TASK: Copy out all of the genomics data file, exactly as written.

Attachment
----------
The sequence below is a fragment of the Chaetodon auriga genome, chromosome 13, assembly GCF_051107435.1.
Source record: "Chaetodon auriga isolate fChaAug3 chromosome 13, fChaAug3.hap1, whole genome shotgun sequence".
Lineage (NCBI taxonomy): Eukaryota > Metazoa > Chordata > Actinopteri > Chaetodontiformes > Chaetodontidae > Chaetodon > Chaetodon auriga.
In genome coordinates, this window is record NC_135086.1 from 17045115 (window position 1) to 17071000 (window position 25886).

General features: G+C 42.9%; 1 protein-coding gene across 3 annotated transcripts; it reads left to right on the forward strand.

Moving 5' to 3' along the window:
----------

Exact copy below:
The sequence below is a fragment of the Chaetodon auriga genome, chromosome 13, assembly GCF_051107435.1.
Source record: "Chaetodon auriga isolate fChaAug3 chromosome 13, fChaAug3.hap1, whole genome shotgun sequence".
Lineage (NCBI taxonomy): Eukaryota > Metazoa > Chordata > Actinopteri > Chaetodontiformes > Chaetodontidae > Chaetodon > Chaetodon auriga.
In genome coordinates, this window is record NC_135086.1 from 17045115 (window position 1) to 17071000 (window position 25886).

General features: G+C 42.9%; 1 protein-coding gene across 3 annotated transcripts; it reads left to right on the forward strand.

Moving 5' to 3' along the window: